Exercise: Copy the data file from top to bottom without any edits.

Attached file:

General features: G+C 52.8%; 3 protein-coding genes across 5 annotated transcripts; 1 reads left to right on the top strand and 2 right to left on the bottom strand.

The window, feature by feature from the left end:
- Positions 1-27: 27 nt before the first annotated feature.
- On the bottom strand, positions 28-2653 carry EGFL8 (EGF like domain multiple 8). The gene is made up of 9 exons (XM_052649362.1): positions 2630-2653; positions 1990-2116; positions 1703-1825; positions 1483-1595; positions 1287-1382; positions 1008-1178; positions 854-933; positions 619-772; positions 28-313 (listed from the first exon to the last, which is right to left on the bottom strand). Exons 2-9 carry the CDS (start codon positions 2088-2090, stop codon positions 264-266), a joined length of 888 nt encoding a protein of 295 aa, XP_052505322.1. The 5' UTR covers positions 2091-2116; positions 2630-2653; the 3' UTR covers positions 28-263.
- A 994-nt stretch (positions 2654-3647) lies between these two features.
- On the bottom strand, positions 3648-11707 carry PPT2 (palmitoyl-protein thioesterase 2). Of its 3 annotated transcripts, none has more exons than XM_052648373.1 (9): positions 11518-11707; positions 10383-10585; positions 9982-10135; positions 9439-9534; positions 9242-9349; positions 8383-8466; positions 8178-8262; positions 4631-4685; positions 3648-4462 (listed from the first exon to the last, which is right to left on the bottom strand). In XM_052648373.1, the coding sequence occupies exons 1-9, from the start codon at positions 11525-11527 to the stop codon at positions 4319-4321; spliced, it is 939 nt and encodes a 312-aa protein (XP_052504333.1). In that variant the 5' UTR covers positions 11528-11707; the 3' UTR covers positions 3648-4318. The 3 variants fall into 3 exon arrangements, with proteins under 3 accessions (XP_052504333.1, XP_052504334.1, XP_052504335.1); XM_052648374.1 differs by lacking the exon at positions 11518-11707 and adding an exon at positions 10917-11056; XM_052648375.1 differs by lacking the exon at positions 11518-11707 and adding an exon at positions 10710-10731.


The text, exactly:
General features: G+C 52.8%; 3 protein-coding genes across 5 annotated transcripts; 1 reads left to right on the top strand and 2 right to left on the bottom strand.

The window, feature by feature from the left end:
- Positions 1-27: 27 nt before the first annotated feature.
- On the bottom strand, positions 28-2653 carry EGFL8 (EGF like domain multiple 8). The gene is made up of 9 exons (XM_052649362.1): positions 2630-2653; positions 1990-2116; positions 1703-1825; positions 1483-1595; positions 1287-1382; positions 1008-1178; positions 854-933; positions 619-772; positions 28-313 (listed from the first exon to the last, which is right to left on the bottom strand). Exons 2-9 carry the CDS (start codon positions 2088-2090, stop codon positions 264-266), a joined length of 888 nt encoding a protein of 295 aa, XP_052505322.1. The 5' UTR covers positions 2091-2116; positions 2630-2653; the 3' UTR covers positions 28-263.
- A 994-nt stretch (positions 2654-3647) lies between these two features.
- On the bottom strand, positions 3648-11707 carry PPT2 (palmitoyl-protein thioesterase 2). Of its 3 annotated transcripts, none has more exons than XM_052648373.1 (9): positions 11518-11707; positions 10383-10585; positions 9982-10135; positions 9439-9534; positions 9242-9349; positions 8383-8466; positions 8178-8262; positions 4631-4685; positions 3648-4462 (listed from the first exon to the last, which is right to left on the bottom strand). In XM_052648373.1, the coding sequence occupies exons 1-9, from the start codon at positions 11525-11527 to the stop codon at positions 4319-4321; spliced, it is 939 nt and encodes a 312-aa protein (XP_052504333.1). In that variant the 5' UTR covers positions 11528-11707; the 3' UTR covers positions 3648-4318. The 3 variants fall into 3 exon arrangements, with proteins under 3 accessions (XP_052504333.1, XP_052504334.1, XP_052504335.1); XM_052648374.1 differs by lacking the exon at positions 11518-11707 and adding an exon at positions 10917-11056; XM_052648375.1 differs by lacking the exon at positions 11518-11707 and adding an exon at positions 10710-10731.